Turkey’s biggest selling paper has suffered a catastrophic 99 per cent fall in sales following its takeover as part of an increasingly authoritarian government’s moves to suppress the opposition.
Over the weekend police stormed the offices of Zaman and dismissed the editor and chief columnist with all reports now pre-vetted by officials prior to publication to ensure nothing is printed which ‘defames’ Turkey, ensuring a steady stream of sanctioned PR and puff pieces in lieu of hard hitting investigative journalism.
Naturally the readership has not been impressed with these changes with sales plunging from 650,000 to 6,000 a day as an unimpressed public drop the paper in their droves.
Explaining the changes to The Times, Zaman’s foreign editor Mustafa Edip Yilmaz, said: “It is like the paper died on Friday night and was resurrected in a different body on Saturday. Every day we produce editions and they are not sent to the printing presses. The editorial line, the stories, the pictures, the front page — sometimes they are changed partly, sometimes completely.”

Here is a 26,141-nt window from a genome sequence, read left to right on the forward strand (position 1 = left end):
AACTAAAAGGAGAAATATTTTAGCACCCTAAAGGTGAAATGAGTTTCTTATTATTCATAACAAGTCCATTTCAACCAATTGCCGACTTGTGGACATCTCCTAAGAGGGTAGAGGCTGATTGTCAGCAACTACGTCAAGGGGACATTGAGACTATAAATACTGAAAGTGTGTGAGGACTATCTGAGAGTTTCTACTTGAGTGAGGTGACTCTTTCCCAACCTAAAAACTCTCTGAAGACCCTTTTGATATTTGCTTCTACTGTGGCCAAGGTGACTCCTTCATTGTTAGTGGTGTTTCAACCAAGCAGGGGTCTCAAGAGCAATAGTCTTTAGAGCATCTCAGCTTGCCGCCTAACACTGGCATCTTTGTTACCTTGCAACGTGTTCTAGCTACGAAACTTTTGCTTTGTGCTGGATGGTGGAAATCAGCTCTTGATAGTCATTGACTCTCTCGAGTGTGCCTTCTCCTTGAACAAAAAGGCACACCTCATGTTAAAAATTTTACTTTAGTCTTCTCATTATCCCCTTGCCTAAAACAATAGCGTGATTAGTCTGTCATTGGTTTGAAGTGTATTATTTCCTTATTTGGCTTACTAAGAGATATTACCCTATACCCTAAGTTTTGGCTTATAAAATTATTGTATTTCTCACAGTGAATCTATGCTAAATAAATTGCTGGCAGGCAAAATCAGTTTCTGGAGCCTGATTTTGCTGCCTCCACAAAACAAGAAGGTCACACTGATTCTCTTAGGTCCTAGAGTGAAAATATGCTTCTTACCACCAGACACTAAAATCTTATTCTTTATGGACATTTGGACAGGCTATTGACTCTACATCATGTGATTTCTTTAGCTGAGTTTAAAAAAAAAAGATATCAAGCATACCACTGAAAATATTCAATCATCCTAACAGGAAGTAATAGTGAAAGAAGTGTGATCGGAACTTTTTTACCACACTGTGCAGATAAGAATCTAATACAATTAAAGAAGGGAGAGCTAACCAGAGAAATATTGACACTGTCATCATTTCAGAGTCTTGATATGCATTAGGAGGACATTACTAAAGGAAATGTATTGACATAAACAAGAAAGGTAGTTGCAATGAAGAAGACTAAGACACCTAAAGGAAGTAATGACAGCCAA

The takeover comes just months after police seized two TV channels and two newspapers belonging to Koza-Ipek.
Turkey’s president Erdogan has pursued an increasingly hard line since being re-elected as he battles to suppress a corruption scandal that nearly brought down his government in 2013.